Even as health care systems and hospitals were facing a raging pandemic last year, they also faced another aggressive and relentless battle: cyberattacks.
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Health care breaches increased by 55.2 percent in the last year, according to a recent study. The increase in attacks caused the Cybersecurity and Infrastructure Security Agency, the FBI, and the U.S. Department of Health and Human Services to send out a warning in late October that there was “credible information” cyberattackers were targeting health care providers and public health agencies.
The increase in attacks on the health care industry correlates with devices and machines at hospitals becoming more connected; things such as MRIs, beds and thermostats talking with each other and the network while giving attackers virtual backdoors and an ever-expanding attack surface to exploit.
As the attacks have increased, so has interest in the space, as many had predicted. Earlier this week, New York-based health care cybersecurity company Cylera closed a $10 million Series A, and late last month, Palo Alto-based Armis Security — a leader in IoT security including that for health care — raised $125 million at a $2 billion valuation. Two M&A deals around the space also occurred when on Feb. 23 CloudMD bought health care data integration and security provider IDYA4, and 10 days later Relay Medical acquired IoT cybersecurity firm Cybeats Technologies.
“Investor interest has grown in the last year or so,” said Michael Cortez, vice president at YL Ventures, which has invested in health care cyber company Medigate. “People are very interested. They are starting to see what an enormous market this is selling to health care.”
While only slightly more than a dozen companies specialize in health care cybersecurity, the sector is an outgrowth of IoT security and protecting connected devices. That sector had seen an increase in global venture funding from $26 million in 2015 to a high of $249 million in 2019, according to Crunchbase data. Investment leveled off last year, with only $133 million coming into the space, but this year already has witnessed $135 million invested, with Armis leading the way.
One reason for the small collection of companies specifically in health care security is that the space really popped up on investors’ radar five to 10 years ago.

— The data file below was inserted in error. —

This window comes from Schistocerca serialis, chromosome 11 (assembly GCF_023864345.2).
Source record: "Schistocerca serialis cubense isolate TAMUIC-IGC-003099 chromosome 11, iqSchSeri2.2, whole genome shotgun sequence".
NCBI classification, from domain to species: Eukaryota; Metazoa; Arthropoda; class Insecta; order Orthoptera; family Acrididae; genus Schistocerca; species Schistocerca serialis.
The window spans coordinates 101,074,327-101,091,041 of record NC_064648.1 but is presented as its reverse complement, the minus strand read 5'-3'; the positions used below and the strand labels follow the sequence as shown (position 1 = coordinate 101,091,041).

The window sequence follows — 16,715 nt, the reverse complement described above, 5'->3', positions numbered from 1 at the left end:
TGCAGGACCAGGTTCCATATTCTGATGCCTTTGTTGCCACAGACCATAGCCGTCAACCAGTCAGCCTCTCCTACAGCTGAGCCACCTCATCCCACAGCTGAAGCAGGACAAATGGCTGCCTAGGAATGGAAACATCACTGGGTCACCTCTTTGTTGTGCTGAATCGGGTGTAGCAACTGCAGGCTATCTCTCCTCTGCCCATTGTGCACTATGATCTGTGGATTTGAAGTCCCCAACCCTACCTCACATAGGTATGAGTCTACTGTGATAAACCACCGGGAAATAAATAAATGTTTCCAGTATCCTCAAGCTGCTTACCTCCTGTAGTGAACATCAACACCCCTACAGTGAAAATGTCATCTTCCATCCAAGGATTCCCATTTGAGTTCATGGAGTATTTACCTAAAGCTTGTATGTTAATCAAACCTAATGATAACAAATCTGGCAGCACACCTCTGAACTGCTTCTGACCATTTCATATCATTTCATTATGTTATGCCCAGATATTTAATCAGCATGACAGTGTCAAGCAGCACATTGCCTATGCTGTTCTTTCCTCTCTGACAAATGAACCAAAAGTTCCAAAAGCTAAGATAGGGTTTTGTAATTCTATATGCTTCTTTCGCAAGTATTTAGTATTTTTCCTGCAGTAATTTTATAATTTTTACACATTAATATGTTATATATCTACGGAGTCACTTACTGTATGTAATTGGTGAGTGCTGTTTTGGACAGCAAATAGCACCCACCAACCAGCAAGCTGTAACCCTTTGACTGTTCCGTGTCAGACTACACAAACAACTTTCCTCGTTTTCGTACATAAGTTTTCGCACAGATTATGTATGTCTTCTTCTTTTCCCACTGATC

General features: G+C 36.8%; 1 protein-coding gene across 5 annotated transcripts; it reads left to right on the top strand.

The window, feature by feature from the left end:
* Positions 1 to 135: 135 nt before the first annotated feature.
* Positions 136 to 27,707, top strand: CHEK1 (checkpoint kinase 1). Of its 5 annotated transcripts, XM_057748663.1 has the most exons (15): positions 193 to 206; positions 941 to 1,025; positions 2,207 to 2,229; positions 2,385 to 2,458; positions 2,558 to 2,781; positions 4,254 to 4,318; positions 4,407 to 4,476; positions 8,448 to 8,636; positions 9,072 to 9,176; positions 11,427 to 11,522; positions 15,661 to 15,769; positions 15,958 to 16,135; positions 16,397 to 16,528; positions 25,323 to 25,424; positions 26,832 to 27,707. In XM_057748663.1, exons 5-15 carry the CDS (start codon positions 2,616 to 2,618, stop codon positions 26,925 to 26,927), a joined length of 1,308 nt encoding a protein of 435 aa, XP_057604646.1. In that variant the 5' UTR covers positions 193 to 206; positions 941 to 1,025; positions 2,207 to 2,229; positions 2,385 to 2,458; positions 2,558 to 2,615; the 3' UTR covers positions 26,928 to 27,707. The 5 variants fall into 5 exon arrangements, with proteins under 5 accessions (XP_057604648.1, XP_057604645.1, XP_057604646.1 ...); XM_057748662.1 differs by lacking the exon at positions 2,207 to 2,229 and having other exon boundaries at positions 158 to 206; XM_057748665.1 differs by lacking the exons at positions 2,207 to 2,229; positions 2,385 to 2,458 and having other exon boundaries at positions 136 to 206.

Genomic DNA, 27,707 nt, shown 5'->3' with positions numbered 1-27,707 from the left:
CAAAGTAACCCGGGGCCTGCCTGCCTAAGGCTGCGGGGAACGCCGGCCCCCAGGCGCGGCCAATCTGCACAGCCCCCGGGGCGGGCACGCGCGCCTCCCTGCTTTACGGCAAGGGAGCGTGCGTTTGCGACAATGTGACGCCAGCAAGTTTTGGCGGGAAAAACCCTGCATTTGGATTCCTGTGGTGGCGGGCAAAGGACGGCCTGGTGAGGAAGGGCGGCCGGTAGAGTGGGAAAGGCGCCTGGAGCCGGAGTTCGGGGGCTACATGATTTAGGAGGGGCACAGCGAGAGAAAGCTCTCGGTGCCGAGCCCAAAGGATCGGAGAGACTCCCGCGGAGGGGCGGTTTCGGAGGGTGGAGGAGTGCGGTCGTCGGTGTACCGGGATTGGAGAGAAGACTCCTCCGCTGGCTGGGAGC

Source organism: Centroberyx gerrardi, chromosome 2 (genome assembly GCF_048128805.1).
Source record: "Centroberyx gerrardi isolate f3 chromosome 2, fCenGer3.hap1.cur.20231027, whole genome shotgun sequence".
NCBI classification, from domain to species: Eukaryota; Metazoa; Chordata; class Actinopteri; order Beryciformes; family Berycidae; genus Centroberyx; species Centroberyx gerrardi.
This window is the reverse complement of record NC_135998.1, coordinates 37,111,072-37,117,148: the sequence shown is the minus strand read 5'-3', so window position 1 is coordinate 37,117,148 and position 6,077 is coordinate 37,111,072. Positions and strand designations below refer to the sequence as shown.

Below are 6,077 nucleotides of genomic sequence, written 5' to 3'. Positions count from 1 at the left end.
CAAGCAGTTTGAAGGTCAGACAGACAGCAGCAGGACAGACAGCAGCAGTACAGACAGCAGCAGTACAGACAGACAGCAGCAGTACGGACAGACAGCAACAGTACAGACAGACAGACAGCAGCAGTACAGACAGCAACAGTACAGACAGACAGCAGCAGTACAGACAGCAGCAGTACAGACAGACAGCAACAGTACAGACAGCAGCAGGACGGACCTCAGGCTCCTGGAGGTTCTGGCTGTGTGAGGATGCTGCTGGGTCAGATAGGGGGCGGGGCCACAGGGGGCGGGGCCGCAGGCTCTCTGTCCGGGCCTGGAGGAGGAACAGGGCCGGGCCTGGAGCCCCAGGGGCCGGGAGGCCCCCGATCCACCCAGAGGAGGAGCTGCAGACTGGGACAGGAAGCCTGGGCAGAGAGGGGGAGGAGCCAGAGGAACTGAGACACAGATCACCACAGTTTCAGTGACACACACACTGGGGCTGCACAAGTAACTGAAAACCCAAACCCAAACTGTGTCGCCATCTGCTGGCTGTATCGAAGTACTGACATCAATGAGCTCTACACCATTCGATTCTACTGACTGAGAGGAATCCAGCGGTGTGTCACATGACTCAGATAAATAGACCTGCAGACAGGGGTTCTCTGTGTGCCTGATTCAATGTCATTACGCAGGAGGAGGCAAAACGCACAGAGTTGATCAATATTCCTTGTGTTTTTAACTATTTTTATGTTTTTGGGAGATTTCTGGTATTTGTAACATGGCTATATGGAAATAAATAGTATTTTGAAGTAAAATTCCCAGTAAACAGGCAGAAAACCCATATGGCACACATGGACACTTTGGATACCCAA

Bob Ackerman, founder of Allegis Capital, remembers exactly when the sector came on his radar. He was having lunch with former Vice President Dick Cheney about seven years ago when the former VP told him that people in national security were concerned about his pacemaker possibly being hacked.
“I asked him how real of a threat that was,” Ackerman remembered. “He said, ‘About as real as a heart attack.’ ”
Since then, the industry has seen several massive attacks. In 2015, health care provider Anthem disclosed hackers had potentially stolen more than 37.5 million records after getting into its servers. Two years later, a ransomware strain called WannaCry infected the U.K.’s National Health System and affected 80 facilities even though the health system was not the direct target.
Attacks have not just focused on personal records and hospitals. Last year, research institutions doing COVID 19-related research reported being attacked, and the World Health Organization also saw an alarming increase in incidents.
While ransomware has been the most prevalent attack against health care systems and hospitals, data, research and other valuable IP also have been targets.
“Every aspect of society is being digitized, and everything that is digitized has a risk profile” Ackerman said.
That risk does not just exist in connected medical devices and the network in a hospital or a research facility. Many who invest in the space say that opportunity now extends outside the facility, especially as health care stresses telemedicine and in-home care.
Sunny Kumar, a partner at GSR Ventures, was an early investor in IoT and health care security vendor ZingBox, which was one of the first deals in the space when Palo Alto Networks agreed to buy it in 2019. He has seen a proliferation of companies in the space in general the last few years, but especially the privacy-preserving computation and data space, as managing, protecting and transferring sensitive information has become more important.
He also expects security for voice interface technologies and authentication software — as people interact in new ways with health care providers — to see increased interest.
“That problem speaks to how more and more is being moved outside the hospital,” he said.
Deals and IPOs
While companies like Medigate, CyberMDX, Cylera and Armis battle larger players like Palo Alto Networks in the market, the question of the likeliest outcome for many of these players remains.
“There’s definitely been a ton of (investor) enthusiasm in the last year or year and a half,” Cortez said. “We feel strongly about this space. We are just scratching the surface.”
Whitman said he has no doubt there could be multiple winners in this space, especially with the money involved in health care.
“Health care spending is large and just getting larger,” he said.
Like any sector, however, some consolidation — such as ZingBox and Palo Alto Networks — likely is inevitable, he added.
Large cybersecurity companies or IT enterprises with cybersecurity divisions — think IBM — as well as medical device-makers — like Dexcom — also would be logical suitors in the sector, investors agreed.
While it’s hard to predict exactly when dealmaking will really spark, investors agree that venture almost assuredly will continue to flow.
“We are wide open to it,” said Ackerman about investing in health care cybersecurity. “This market is still in its early days.”
Illustration: Dom Guzman
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